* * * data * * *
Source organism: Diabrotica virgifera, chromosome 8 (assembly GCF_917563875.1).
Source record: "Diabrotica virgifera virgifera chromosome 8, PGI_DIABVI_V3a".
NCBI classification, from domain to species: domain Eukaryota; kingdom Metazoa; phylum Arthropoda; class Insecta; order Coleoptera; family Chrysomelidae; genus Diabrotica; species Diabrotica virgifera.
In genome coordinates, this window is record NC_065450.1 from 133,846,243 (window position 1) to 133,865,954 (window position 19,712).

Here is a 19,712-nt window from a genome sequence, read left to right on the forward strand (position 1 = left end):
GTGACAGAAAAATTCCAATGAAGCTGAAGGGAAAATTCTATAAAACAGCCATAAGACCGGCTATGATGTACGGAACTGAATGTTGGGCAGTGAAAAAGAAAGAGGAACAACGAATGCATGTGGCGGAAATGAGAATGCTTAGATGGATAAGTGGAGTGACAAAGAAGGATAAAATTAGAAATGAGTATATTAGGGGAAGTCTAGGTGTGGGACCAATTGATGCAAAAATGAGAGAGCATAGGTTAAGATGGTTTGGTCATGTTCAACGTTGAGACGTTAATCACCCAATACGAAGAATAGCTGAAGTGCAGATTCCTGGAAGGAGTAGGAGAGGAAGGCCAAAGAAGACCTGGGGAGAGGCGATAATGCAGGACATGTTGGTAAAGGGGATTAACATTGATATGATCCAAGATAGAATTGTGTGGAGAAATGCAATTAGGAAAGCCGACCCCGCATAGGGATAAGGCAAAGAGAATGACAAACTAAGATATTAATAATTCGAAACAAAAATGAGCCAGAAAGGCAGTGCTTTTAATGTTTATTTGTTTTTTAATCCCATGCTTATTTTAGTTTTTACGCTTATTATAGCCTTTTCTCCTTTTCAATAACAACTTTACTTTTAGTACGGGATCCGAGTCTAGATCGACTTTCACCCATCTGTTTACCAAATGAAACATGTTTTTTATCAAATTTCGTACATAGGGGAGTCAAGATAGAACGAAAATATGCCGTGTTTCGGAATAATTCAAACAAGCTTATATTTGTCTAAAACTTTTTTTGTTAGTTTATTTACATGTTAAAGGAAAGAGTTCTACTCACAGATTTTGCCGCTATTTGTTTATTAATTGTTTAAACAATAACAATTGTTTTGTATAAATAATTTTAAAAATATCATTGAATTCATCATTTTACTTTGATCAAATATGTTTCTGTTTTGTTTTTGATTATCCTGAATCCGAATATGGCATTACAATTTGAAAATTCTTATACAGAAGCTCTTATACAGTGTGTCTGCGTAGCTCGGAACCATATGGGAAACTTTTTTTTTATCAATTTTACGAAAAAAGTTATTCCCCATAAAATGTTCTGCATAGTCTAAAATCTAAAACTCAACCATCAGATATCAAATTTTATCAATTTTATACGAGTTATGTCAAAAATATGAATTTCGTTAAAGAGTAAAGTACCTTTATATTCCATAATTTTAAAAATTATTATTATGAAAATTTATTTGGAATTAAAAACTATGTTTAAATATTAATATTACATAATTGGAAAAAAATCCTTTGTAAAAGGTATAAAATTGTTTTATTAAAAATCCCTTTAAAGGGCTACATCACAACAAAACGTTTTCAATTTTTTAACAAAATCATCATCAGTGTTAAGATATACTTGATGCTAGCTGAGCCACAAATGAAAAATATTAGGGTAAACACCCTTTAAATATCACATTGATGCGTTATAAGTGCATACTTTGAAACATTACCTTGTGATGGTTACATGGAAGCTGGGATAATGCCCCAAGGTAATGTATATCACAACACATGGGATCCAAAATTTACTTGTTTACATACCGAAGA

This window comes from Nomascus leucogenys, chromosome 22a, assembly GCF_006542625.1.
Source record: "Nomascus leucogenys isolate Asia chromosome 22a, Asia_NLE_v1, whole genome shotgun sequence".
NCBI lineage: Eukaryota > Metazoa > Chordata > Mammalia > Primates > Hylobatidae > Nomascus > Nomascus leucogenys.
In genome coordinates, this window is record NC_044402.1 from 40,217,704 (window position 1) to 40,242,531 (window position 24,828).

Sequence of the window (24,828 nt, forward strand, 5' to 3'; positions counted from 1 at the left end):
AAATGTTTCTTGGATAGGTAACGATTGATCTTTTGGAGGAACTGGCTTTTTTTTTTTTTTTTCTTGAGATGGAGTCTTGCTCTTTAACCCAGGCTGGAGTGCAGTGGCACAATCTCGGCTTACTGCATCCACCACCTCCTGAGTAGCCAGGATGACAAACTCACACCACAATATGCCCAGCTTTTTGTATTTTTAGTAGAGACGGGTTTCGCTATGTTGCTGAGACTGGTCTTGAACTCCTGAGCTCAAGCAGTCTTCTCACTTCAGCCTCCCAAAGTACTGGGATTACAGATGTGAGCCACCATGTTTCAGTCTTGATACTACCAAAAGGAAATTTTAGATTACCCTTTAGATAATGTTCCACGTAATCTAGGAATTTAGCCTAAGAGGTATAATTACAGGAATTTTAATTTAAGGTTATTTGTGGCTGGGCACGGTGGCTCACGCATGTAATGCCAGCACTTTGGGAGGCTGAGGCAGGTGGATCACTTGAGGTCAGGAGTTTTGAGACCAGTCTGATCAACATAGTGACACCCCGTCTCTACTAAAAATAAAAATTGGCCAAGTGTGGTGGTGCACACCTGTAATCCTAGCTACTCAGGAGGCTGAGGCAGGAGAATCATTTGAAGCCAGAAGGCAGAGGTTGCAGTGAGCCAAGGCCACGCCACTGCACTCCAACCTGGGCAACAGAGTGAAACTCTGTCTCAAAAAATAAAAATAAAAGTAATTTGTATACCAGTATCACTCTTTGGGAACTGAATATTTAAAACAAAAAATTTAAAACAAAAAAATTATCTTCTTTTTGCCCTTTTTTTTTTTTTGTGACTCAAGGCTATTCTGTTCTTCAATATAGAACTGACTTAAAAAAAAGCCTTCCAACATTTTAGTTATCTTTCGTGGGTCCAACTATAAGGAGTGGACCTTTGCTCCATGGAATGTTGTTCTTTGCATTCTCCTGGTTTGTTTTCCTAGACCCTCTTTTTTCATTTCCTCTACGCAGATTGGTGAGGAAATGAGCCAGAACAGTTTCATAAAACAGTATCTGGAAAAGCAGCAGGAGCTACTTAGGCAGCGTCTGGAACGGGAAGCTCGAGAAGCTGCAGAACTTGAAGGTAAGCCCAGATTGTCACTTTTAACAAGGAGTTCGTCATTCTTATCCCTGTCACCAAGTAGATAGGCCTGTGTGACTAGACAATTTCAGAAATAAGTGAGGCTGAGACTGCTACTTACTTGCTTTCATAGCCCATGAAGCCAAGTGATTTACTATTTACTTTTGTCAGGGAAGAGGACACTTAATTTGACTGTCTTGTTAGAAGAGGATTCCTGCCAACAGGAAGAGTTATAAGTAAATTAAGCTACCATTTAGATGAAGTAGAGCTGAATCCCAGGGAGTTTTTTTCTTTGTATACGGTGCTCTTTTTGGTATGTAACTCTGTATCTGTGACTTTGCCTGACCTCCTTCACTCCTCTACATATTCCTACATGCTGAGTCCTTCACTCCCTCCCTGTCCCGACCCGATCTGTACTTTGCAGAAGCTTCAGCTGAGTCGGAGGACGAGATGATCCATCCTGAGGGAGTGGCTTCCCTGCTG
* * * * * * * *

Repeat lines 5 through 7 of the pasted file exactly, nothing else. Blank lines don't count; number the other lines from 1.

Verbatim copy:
Here is a 19,712-nt window from a genome sequence, read left to right on the forward strand (position 1 = left end):
GTGACAGAAAAATTCCAATGAAGCTGAAGGGAAAATTCTATAAAACAGCCATAAGACCGGCTATGATGTACGGAACTGAATGTTGGGCAGTGAAAAAGAAAGAGGAACAACGAATGCATGTGGCGGAAATGAGAATGCTTAGATGGATAAGTGGAGTGACAAAGAAGGATAAAATTAGAAATGAGTATATTAGGGGAAGTCTAGGTGTGGGACCAATTGATGCAAAAATGAGAGAGCATAGGTTAAGATGGTTTGGTCATGTTCAACGTTGAGACGTTAATCACCCAATACGAAGAATAGCTGAAGTGCAGATTCCTGGAAGGAGTAGGAGAGGAAGGCCAAAGAAGACCTGGGGAGAGGCGATAATGCAGGACATGTTGGTAAAGGGGATTAACATTGATATGATCCAAGATAGAATTGTGTGGAGAAATGCAATTAGGAAAGCCGACCCCGCATAGGGATAAGGCAAAGAGAATGACAAACTAAGATATTAATAATTCGAAACAAAAATGAGCCAGAAAGGCAGTGCTTTTAATGTTTATTTGTTTTTTAATCCCATGCTTATTTTAGTTTTTACGCTTATTATAGCCTTTTCTCCTTTTCAATAACAACTTTACTTTTAGTACGGGATCCGAGTCTAGATCGACTTTCACCCATCTGTTTACCAAATGAAACATGTTTTTTATCAAATTTCGTACATAGGGGAGTCAAGATAGAACGAAAATATGCCGTGTTTCGGAATAATTCAAACAAGCTTATATTTGTCTAAAACTTTTTTTGTTAGTTTATTTACATGTTAAAGGAAAGAGTTCTACTCACAGATTTTGCCGCTATTTGTTTATTAATTGTTTAAACAATAACAATTGTTTTGTATAAATAATTTTAAAAATATCATTGAATTCATCATTTTACTTTGATCAAATATGTTTCTGTTTTGTTTTTGATTATCCTGAATCCGAATATGGCATTACAATTTGAAAATTCTTATACAGAAGCTCTTATACAGTGTGTCTGCGTAGCTCGGAACCATATGGGAAACTTTTTTTTTATCAATTTTACGAAAAAAGTTATTCCCCATAAAATGTTCTGCATAGTCTAAAATCTAAAACTCAACCATCAGATATCAAATTTTATCAATTTTATACGAGTTATGTCAAAAATATGAATTTCGTTAAAGAGTAAAGTACCTTTATATTCCATAATTTTAAAAATTATTATTATGAAAATTTATTTGGAATTAAAAACTATGTTTAAATATTAATATTACATAATTGGAAAAAAATCCTTTGTAAAAGGTATAAAATTGTTTTATTAAAAATCCCTTTAAAGGGCTACATCACAACAAAACGTTTTCAATTTTTTAACAAAATCATCATCAGTGTTAAGATATACTTGATGCTAGCTGAGCCACAAATGAAAAATATTAGGGTAAACACCCTTTAAATATCACATTGATGCGTTATAAGTGCATACTTTGAAACATTACCTTGTGATGGTTACATGGAAGCTGGGATAATGCCCCAAGGTAATGTATATCACAACACATGGGATCCAAAATTTACTTGTTTACATACCGAAGA

This window comes from Nomascus leucogenys, chromosome 22a, assembly GCF_006542625.1.